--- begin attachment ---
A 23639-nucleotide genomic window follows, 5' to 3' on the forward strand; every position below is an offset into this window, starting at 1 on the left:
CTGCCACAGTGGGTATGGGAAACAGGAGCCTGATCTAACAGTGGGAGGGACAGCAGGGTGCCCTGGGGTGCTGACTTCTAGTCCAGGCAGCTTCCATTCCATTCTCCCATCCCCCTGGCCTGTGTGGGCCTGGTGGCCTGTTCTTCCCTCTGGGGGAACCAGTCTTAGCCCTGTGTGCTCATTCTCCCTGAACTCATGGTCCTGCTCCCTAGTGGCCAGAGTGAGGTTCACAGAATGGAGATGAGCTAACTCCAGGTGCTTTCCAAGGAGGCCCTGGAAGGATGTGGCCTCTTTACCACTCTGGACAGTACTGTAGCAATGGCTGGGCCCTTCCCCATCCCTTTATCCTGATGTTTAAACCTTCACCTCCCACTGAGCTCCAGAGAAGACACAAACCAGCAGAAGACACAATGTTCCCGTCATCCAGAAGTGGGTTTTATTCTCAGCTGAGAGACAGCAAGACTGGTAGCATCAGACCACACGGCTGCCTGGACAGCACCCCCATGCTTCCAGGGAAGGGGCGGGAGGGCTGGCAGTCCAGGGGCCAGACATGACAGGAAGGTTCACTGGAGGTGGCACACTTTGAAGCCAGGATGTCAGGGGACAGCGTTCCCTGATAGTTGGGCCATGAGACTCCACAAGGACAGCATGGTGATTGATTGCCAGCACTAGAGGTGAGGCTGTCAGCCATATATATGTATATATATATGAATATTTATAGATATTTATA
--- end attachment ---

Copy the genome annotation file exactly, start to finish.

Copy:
A 23639-nucleotide genomic window follows, 5' to 3' on the forward strand; every position below is an offset into this window, starting at 1 on the left:
CTGCCACAGTGGGTATGGGAAACAGGAGCCTGATCTAACAGTGGGAGGGACAGCAGGGTGCCCTGGGGTGCTGACTTCTAGTCCAGGCAGCTTCCATTCCATTCTCCCATCCCCCTGGCCTGTGTGGGCCTGGTGGCCTGTTCTTCCCTCTGGGGGAACCAGTCTTAGCCCTGTGTGCTCATTCTCCCTGAACTCATGGTCCTGCTCCCTAGTGGCCAGAGTGAGGTTCACAGAATGGAGATGAGCTAACTCCAGGTGCTTTCCAAGGAGGCCCTGGAAGGATGTGGCCTCTTTACCACTCTGGACAGTACTGTAGCAATGGCTGGGCCCTTCCCCATCCCTTTATCCTGATGTTTAAACCTTCACCTCCCACTGAGCTCCAGAGAAGACACAAACCAGCAGAAGACACAATGTTCCCGTCATCCAGAAGTGGGTTTTATTCTCAGCTGAGAGACAGCAAGACTGGTAGCATCAGACCACACGGCTGCCTGGACAGCACCCCCATGCTTCCAGGGAAGGGGCGGGAGGGCTGGCAGTCCAGGGGCCAGACATGACAGGAAGGTTCACTGGAGGTGGCACACTTTGAAGCCAGGATGTCAGGGGACAGCGTTCCCTGATAGTTGGGCCATGAGACTCCACAAGGACAGCATGGTGATTGATTGCCAGCACTAGAGGTGAGGCTGTCAGCCATATATATGTATATATATATGAATATTTATAGATATTTATA